One of the freedoms of retirement is getting to choose where to live. Rather than being tied to a specific city due to work or school commitments, the entire world suddenly becomes a potential place to retire. Before leaping to a new town, state or country, it's worth exploring the impact the choice could have on your lifestyle, family commitments and well-being.
Use these criteria to select a retirement spot:
-- Think about the cost of living.
-- Consider the quality of life.
-- Evaluate the tax environment.
-- Look at the climate.
-- Factor in travel plans.
-- Start with a trial run.
Here is how to find the ideal place to spend your retirement.
Think About the Cost of Living
When you retire, you may go to the movie theater more often, frequent restaurants with friends or take on new club memberships. Look at how you want to spend your time and then calculate the costs involved with these commitments. Also go over basic living expenses, such as housing costs, gas prices and grocery bills. If you're planning to move to a new area, "check out the businesses you might frequent and compare the cost," says Dan Trumbower, a senior wealth advisor at Halpern Financial, a wealth management firm in the District of Columbia area. You could find that a place with low taxes has higher prices on everyday goods, or you might discover a city that initially seems pricey but has a reasonable overall cost of living.
When calculating prices, don't overlook costs related to health care. While you may have coverage through Medicare, you'll want to factor in the costs of over-the-counter medications, therapies that aren't included in your insurance and specific services you might need to pay for out of pocket, such as vision care or dentist visits.
Consider the Quality of Life
If you enjoy the urban lifestyle, you might look for a place where you can easily walk to shopping centers, eateries and community events. If you long for a quiet, peaceful environment, a small town or rural area might be better suited to your preferences. Wherever you go, "Make sure you'll have access to people your age to build a new circle of friends," says Pat Roque, a boomer and career pivot coach from New Jersey who purchased a condo in Myrtle Beach, South Carolina, two years ago to begin transitioning to an early retirement.
Some cities have retirement communities, which could enable you to easily meet other retirees and get involved in events. Other places have senior centers or clubs geared toward older citizens, creating an environment where you can socialize and make new acquaintances. One of the reasons Roque and her husband chose Myrtle Beach is the wide range of activities the region offers for retirees. There are "100 golf courses within an hour's ride, plus beach, biking and volunteer opportunities," Roque says.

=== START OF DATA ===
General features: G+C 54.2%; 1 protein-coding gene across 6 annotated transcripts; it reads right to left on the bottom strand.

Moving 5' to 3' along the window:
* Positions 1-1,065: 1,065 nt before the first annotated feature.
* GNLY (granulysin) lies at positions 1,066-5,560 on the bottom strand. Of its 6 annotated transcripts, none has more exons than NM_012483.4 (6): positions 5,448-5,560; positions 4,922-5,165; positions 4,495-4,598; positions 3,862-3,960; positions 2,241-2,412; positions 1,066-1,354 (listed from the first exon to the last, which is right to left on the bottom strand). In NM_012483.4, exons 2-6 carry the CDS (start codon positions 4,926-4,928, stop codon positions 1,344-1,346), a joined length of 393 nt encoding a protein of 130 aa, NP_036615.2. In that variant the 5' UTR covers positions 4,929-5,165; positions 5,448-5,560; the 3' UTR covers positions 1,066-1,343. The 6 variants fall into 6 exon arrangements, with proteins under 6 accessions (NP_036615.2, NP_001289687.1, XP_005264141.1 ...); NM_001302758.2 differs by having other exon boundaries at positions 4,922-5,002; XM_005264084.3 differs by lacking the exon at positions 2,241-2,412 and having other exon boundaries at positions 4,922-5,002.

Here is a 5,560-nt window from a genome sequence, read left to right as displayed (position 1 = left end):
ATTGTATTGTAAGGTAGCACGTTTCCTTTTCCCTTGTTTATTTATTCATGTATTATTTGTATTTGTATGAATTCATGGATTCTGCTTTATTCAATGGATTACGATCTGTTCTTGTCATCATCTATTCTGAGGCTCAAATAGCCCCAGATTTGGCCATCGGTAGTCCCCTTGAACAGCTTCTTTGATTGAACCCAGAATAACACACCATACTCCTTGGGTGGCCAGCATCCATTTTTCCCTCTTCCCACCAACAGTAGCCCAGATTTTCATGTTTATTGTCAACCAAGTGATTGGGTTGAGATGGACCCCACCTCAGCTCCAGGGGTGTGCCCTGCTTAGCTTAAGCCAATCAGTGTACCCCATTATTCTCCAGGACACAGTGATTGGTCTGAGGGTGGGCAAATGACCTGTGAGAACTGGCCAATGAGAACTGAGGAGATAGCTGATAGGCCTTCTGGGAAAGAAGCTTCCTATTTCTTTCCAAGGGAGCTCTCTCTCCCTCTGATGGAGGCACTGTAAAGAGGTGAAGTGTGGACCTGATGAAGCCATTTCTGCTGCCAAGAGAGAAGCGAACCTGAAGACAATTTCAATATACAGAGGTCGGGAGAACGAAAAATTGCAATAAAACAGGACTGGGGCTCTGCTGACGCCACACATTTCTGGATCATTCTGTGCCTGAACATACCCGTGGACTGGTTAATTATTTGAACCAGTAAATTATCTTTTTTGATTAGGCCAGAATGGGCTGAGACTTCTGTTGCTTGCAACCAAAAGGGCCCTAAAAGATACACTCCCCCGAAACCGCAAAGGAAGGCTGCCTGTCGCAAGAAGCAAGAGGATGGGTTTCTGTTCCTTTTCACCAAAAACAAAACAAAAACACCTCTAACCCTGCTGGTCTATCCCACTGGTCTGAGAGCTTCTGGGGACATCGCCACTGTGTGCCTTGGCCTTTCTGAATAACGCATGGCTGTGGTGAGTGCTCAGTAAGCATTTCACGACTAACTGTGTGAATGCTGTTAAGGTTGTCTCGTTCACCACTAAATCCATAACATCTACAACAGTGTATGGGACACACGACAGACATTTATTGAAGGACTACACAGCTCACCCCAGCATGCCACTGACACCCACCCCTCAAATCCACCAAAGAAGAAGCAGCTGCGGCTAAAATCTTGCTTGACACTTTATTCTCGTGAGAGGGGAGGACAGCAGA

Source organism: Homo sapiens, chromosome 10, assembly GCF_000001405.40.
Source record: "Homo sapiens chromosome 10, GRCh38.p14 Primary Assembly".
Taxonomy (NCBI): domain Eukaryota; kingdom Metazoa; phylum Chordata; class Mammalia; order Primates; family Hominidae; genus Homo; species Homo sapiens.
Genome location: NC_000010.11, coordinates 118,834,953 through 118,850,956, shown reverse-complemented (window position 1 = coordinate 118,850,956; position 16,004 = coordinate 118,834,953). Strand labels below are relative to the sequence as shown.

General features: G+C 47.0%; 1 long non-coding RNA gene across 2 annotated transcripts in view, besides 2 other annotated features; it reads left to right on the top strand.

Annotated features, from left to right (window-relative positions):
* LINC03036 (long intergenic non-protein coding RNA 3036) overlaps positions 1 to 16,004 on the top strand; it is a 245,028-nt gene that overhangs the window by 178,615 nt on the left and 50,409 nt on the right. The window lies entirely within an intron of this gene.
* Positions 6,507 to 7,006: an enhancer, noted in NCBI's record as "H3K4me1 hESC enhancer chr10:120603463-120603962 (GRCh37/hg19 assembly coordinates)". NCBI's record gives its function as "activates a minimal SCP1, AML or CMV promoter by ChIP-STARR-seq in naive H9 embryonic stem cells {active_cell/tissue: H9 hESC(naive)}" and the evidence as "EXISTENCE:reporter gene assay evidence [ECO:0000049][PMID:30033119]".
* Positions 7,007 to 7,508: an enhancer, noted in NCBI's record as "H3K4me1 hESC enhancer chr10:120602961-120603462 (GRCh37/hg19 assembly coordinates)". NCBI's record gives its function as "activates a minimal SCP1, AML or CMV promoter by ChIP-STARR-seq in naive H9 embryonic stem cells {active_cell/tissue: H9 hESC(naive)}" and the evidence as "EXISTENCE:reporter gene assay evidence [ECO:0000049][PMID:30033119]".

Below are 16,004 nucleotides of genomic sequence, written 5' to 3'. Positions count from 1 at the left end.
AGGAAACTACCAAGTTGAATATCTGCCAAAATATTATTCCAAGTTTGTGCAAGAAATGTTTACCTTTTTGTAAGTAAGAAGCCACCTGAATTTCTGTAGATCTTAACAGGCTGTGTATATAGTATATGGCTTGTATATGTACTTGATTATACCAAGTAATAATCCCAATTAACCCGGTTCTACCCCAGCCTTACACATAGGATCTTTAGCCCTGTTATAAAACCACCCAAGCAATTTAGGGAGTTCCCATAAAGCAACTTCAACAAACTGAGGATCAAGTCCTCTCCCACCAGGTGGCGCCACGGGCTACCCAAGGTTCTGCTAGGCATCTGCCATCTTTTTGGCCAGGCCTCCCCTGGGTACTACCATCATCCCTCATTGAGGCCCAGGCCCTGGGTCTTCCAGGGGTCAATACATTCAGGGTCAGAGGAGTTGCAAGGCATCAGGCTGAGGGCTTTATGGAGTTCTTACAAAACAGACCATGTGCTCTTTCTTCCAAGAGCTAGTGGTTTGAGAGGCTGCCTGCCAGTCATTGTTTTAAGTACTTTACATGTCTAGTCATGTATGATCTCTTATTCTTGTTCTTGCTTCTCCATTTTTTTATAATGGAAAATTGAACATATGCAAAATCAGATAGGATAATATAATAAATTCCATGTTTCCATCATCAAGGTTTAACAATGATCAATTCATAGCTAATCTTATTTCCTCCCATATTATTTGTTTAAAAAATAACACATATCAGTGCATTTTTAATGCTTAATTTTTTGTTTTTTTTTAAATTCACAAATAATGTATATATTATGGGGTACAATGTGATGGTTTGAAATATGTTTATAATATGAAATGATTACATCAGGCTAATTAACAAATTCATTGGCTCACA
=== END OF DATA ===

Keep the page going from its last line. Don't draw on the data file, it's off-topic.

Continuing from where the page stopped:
Evaluate the Tax Environment
Certain states may initially appear to be more tax-friendly than others, but you'll want to look at the full financial picture to get a solid grasp on what you'll need to pay in retirement. "Some states with high income taxes don't tax Social Security in retirement, so your current tax situation could change when you transition to retirement," Trumbower says.
There are seven states with no income tax: Alaska, Florida, Nevada, South Dakota, Texas, Washington and Wyoming. New Hampshire and Tennessee don't impose taxes on earned wages but do charge taxes on investment income and interest. While you might save on income tax expenses in these areas, they "may have other taxes or cost of living differences that need to be accounted for," Trumbower says. If you live abroad and are a U.S. citizen, you will still need to file a tax return for the U.S. each year. What you owe will be determined by factors such as the place you live, global investments and other sources of income.
Look at the Climate
If you have lived in an area where it snows often, the warmth of a beach or southern state may be appealing. If you've always been drawn to the mountains, a place where you can hike or catch views of the landscape year-round might be a good fit. You might opt for a retirement spot near a lake or river if you enjoy fishing and boating. "Taking the climate into consideration will help you stay more active and involved in things you love," says Andrea Smith, executive director of Senior Action, a nonprofit organization in Greenville, South Carolina, that focuses on keeping older adults active, healthy and engaged.
Factor in Travel Plans
If you plan to take regular trips to visit children and grandchildren, consider how far your new location will be from other family members. A spot that is several hours away from close relatives by car might mean you'll want a reliable, comfortable vehicle to travel in. For frequent, longer trips, investigate the flight prices and options in the area. "If you plan to travel a lot, take quick trips here and there or simply want your family to be able to come visit without a hassle, it's important that you live somewhere with an airport nearby," Smith says.
Start With a Trial Run
Before purchasing a home in a new area, consider spending several weeks in the new location to scope out the rhythm of daily life. If possible, "rent at varied times of the year so you can see the culture, pace and traffic that you'll experience as a permanent resident," Roque says. Explore the community activities offered during your short-term stay and ask locals for recommendations and insights to further understand the area.
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